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RealTime IT News

Telocity Blames Outages on Upgrade Problems

Network-wide problems affecting digital subscriber line service to Telocity Inc., customers since late Monday night are the result of difficulties installing software upgrades provided by Foundry Networks Inc., according to company officials on both sides Wednesday afternoon.

Since early this week, customer calls have been flooding Telocity's customer support lines, complaining of intermittent DSL connections and slow download speeds.

The problem lies in the software that runs the switching equipment architecture provided by Foundry, Telocity officials maintain.

Foundry is a San Jose-based company providing routing and switching equipment to many of the top high-tech firms in the nation including AOL Time Warner, AT&T WorldNet and most of the U.S. military.

Bill Chandler, Telocity spokesperson, said officials at his company have been in talks with Foundry executives since they found out the cause of the problem, but he didn't know when service would be restored.

"We have been working diligently with Foundry to solve the problem for our customers and we have raised the urgency of this to the highest levels at Foundry, all the way up to the CEO," Chandler said. "We're working just as fast as we can to correct this."

Chandler added that the ISP has already started contacting other equipment manufacturers so a long-term solution will be available if Foundry can't resolve the situation to Telocity's satisfaction.

Foundry executives downplayed the event, saying they have always had a rock-solid working relationship with the ISP, and that it is working hard to resolve the equipment issues.

"We have been running very stable with Telocity for a long time and these events have been unfortunately triggered by some additional new services and software upgrades," said Ken Cheng, Foundry vice president of marketing. "I think that's happened because of the configuration changes which happened to the main part of their network and that came at the same time as the software upgrade on our routers."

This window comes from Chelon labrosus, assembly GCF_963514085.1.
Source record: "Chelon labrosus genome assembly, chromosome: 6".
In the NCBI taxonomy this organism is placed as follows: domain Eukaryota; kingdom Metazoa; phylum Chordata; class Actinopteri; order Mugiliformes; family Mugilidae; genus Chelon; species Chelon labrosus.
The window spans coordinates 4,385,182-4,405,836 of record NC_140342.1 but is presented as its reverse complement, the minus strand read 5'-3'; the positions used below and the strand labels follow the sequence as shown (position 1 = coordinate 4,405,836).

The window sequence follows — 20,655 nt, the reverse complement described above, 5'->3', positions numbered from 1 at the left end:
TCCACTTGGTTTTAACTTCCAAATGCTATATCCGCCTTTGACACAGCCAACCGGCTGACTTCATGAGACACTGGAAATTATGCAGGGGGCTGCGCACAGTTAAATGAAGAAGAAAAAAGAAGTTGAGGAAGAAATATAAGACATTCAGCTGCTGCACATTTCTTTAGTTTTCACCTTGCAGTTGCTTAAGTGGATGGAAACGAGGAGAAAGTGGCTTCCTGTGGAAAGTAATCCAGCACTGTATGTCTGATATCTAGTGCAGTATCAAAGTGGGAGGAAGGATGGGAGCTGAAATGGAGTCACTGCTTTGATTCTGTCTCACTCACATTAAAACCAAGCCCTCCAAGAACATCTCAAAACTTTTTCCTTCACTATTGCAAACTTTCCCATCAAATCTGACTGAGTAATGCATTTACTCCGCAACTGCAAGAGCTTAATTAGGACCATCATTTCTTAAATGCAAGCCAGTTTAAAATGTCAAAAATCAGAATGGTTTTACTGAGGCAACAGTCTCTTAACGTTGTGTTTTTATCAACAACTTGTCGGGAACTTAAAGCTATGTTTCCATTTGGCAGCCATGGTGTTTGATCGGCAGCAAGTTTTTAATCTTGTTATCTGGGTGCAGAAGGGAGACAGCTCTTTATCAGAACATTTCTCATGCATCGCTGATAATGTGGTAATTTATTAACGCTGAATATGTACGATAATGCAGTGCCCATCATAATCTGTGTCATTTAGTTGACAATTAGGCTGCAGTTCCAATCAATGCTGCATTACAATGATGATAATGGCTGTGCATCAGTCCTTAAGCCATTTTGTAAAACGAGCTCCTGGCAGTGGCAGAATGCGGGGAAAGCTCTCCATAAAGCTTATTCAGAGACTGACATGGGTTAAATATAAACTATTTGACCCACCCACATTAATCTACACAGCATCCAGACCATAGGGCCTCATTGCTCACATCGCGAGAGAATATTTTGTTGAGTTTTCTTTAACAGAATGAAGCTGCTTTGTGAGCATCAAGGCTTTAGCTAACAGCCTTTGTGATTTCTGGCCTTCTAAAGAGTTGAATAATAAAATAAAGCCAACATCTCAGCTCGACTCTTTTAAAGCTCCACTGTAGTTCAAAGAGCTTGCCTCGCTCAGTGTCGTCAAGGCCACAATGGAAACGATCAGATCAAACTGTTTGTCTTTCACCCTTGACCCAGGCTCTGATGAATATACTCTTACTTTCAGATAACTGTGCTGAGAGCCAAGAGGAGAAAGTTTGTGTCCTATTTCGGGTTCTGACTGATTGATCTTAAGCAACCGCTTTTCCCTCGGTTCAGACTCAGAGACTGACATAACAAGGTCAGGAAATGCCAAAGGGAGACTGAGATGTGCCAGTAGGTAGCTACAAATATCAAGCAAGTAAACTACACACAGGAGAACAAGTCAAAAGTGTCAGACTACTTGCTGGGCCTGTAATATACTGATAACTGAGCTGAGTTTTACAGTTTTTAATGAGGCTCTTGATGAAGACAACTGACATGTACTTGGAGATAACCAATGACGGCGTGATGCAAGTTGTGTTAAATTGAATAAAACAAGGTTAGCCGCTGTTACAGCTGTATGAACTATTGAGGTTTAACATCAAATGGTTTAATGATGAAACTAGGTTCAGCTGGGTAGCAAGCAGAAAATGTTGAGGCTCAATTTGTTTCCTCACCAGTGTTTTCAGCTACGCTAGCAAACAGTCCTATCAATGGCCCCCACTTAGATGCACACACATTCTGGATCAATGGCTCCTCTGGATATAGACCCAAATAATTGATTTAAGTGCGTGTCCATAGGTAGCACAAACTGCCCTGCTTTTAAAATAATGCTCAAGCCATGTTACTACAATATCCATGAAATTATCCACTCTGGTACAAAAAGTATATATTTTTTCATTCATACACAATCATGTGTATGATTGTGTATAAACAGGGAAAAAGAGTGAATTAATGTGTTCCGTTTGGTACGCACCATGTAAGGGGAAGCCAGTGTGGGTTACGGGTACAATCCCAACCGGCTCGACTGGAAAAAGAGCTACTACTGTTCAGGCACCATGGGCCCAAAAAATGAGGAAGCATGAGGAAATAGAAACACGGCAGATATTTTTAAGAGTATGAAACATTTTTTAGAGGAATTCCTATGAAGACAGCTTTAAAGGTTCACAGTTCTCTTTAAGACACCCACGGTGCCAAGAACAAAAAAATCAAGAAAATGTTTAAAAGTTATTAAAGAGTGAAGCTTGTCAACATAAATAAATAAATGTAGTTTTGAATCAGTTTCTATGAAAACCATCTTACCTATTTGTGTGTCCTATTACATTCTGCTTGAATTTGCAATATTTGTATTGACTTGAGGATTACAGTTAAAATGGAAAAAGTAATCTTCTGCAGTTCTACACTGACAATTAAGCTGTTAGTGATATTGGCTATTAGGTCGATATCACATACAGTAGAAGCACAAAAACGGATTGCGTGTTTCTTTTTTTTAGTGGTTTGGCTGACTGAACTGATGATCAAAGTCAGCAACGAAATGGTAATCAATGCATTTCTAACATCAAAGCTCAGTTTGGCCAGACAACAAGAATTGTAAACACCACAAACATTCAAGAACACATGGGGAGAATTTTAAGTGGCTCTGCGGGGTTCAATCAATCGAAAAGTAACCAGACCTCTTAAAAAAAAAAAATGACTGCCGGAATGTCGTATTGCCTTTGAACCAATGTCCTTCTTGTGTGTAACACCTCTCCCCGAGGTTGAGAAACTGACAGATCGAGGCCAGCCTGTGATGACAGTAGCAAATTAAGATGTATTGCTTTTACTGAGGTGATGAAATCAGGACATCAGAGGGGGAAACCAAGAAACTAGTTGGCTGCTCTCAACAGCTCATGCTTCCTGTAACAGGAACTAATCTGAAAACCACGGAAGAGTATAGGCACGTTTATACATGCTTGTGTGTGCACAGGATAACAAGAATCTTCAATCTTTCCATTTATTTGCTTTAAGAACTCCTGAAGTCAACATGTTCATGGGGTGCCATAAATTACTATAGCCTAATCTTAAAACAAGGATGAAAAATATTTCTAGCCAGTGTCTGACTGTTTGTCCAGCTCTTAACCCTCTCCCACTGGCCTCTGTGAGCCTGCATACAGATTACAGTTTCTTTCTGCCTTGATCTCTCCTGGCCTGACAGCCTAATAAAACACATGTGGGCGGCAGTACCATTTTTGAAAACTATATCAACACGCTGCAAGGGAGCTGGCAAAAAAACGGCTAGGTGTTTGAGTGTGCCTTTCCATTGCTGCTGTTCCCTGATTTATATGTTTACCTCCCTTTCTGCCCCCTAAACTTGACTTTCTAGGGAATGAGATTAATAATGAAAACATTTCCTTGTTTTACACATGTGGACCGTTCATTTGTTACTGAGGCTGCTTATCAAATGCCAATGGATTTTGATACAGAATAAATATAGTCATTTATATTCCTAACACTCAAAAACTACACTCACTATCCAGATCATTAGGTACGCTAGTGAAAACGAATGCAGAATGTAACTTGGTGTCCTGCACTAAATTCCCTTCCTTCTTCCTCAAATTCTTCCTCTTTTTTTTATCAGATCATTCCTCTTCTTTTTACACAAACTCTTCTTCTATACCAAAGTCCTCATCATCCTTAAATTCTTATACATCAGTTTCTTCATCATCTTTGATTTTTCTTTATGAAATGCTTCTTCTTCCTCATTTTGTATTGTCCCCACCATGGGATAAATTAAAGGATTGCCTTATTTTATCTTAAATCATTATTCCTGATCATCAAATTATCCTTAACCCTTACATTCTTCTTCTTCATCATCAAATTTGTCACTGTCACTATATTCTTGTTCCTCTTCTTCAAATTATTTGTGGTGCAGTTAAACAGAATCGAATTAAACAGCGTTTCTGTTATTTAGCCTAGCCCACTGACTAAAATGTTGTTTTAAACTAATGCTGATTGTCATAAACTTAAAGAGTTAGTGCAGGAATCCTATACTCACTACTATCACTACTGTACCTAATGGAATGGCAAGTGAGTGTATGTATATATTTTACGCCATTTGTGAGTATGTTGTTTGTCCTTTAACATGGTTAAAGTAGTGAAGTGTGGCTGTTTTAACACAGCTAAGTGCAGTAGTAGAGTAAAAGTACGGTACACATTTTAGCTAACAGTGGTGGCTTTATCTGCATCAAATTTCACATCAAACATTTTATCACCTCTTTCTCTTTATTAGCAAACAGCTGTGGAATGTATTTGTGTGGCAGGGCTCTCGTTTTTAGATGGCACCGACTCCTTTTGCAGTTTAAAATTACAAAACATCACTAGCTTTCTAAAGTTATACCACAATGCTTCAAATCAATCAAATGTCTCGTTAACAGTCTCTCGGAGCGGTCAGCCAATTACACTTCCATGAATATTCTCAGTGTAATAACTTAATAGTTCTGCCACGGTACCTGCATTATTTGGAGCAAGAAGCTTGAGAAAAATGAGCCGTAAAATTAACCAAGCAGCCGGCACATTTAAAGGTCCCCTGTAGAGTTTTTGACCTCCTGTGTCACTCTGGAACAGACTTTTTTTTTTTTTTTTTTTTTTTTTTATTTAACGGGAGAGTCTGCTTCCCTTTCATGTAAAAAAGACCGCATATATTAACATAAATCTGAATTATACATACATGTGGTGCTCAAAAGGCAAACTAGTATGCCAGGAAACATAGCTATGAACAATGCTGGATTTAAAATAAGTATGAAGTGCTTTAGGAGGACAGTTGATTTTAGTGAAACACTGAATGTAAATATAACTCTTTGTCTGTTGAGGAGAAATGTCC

Cheng said that Foundry system upgrades happen periodically and normally run very smoothly, but was taking a little longer to resolve this time.

Telocity, as well as many other broadband ISPs, has been under the gun recently for DSL service-related problems. So much so, in fact, that the company sent out what may be an industry-first letter of apology to DSL customers recently.

The letter, signed by the ISP's customer support staff, addressed some of the recent problems and the measures it was incorporating to improve customer service.

"We are writing to apologize for the low levels of customer service you may have experienced during recent months, and to update you on steps we are taking to improve your experience as a Telocity customer."

In addition to beefing up its customer support staff, Telocity plans to set up chat and newsgroup-based forums for customers to talk directly to support staff. In addition to a forum, a Web-based billing and account information site will be set up letting customers view and submit changes online.

Officials said an email will be sent to customers when established. Until then, they said customers should fill out the online form to get a quick response to a question.

"We want you to know that, despite our recent track record, we are very committed to providing you with excellent customer service. Significant progress has already been made toward that goal, and we will continue to work around the clock for you, our valued members, until we have made good on our promise."